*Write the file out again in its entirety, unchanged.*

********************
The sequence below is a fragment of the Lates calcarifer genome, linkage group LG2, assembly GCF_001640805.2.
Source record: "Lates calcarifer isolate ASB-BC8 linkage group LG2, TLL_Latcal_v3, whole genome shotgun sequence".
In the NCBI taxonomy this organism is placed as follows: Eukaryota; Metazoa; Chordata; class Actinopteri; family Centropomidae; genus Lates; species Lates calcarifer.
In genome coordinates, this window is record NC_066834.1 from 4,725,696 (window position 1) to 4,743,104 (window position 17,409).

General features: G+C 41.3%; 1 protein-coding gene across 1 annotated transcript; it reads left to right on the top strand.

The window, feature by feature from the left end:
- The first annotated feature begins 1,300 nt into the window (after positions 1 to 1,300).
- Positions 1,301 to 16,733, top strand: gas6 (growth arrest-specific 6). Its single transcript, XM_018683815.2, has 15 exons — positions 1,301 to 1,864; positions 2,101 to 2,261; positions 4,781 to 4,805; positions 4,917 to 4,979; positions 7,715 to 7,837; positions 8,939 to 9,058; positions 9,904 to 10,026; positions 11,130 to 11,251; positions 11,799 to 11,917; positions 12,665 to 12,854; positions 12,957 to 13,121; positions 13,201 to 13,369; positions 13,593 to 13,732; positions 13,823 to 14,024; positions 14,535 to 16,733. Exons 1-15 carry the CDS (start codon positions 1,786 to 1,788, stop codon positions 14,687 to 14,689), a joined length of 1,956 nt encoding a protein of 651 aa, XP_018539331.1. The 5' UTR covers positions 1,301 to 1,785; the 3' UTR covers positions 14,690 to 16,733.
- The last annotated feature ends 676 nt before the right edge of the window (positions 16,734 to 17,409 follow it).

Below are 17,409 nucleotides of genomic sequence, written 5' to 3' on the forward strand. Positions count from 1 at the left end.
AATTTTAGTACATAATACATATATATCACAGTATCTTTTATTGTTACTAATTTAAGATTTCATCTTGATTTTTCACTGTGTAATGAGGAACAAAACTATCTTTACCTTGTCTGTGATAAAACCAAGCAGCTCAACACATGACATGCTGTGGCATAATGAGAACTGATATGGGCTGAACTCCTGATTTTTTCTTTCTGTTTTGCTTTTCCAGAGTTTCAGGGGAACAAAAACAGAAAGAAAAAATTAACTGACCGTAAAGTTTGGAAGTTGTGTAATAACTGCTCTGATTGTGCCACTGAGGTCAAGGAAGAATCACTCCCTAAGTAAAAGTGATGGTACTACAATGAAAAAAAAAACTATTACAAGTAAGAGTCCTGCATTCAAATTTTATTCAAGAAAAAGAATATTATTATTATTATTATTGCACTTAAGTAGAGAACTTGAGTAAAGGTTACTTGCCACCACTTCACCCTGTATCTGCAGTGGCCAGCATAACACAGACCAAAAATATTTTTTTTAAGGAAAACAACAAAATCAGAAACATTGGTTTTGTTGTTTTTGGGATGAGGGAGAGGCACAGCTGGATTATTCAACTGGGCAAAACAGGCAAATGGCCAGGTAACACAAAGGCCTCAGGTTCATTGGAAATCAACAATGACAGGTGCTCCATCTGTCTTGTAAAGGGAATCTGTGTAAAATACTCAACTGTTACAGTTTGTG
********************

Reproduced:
The sequence below is a fragment of the Lates calcarifer genome, linkage group LG2, assembly GCF_001640805.2.
Source record: "Lates calcarifer isolate ASB-BC8 linkage group LG2, TLL_Latcal_v3, whole genome shotgun sequence".
In the NCBI taxonomy this organism is placed as follows: Eukaryota; Metazoa; Chordata; class Actinopteri; family Centropomidae; genus Lates; species Lates calcarifer.
In genome coordinates, this window is record NC_066834.1 from 4,725,696 (window position 1) to 4,743,104 (window position 17,409).

General features: G+C 41.3%; 1 protein-coding gene across 1 annotated transcript; it reads left to right on the top strand.

The window, feature by feature from the left end:
- The first annotated feature begins 1,300 nt into the window (after positions 1 to 1,300).
- Positions 1,301 to 16,733, top strand: gas6 (growth arrest-specific 6). Its single transcript, XM_018683815.2, has 15 exons — positions 1,301 to 1,864; positions 2,101 to 2,261; positions 4,781 to 4,805; positions 4,917 to 4,979; positions 7,715 to 7,837; positions 8,939 to 9,058; positions 9,904 to 10,026; positions 11,130 to 11,251; positions 11,799 to 11,917; positions 12,665 to 12,854; positions 12,957 to 13,121; positions 13,201 to 13,369; positions 13,593 to 13,732; positions 13,823 to 14,024; positions 14,535 to 16,733. Exons 1-15 carry the CDS (start codon positions 1,786 to 1,788, stop codon positions 14,687 to 14,689), a joined length of 1,956 nt encoding a protein of 651 aa, XP_018539331.1. The 5' UTR covers positions 1,301 to 1,785; the 3' UTR covers positions 14,690 to 16,733.
- The last annotated feature ends 676 nt before the right edge of the window (positions 16,734 to 17,409 follow it).

Below are 17,409 nucleotides of genomic sequence, written 5' to 3' on the forward strand. Positions count from 1 at the left end.
AATTTTAGTACATAATACATATATATCACAGTATCTTTTATTGTTACTAATTTAAGATTTCATCTTGATTTTTCACTGTGTAATGAGGAACAAAACTATCTTTACCTTGTCTGTGATAAAACCAAGCAGCTCAACACATGACATGCTGTGGCATAATGAGAACTGATATGGGCTGAACTCCTGATTTTTTCTTTCTGTTTTGCTTTTCCAGAGTTTCAGGGGAACAAAAACAGAAAGAAAAAATTAACTGACCGTAAAGTTTGGAAGTTGTGTAATAACTGCTCTGATTGTGCCACTGAGGTCAAGGAAGAATCACTCCCTAAGTAAAAGTGATGGTACTACAATGAAAAAAAAAACTATTACAAGTAAGAGTCCTGCATTCAAATTTTATTCAAGAAAAAGAATATTATTATTATTATTATTGCACTTAAGTAGAGAACTTGAGTAAAGGTTACTTGCCACCACTTCACCCTGTATCTGCAGTGGCCAGCATAACACAGACCAAAAATATTTTTTTTAAGGAAAACAACAAAATCAGAAACATTGGTTTTGTTGTTTTTGGGATGAGGGAGAGGCACAGCTGGATTATTCAACTGGGCAAAACAGGCAAATGGCCAGGTAACACAAAGGCCTCAGGTTCATTGGAAATCAACAATGACAGGTGCTCCATCTGTCTTGTAAAGGGAATCTGTGTAAAATACTCAACTGTTACAGTTTGTG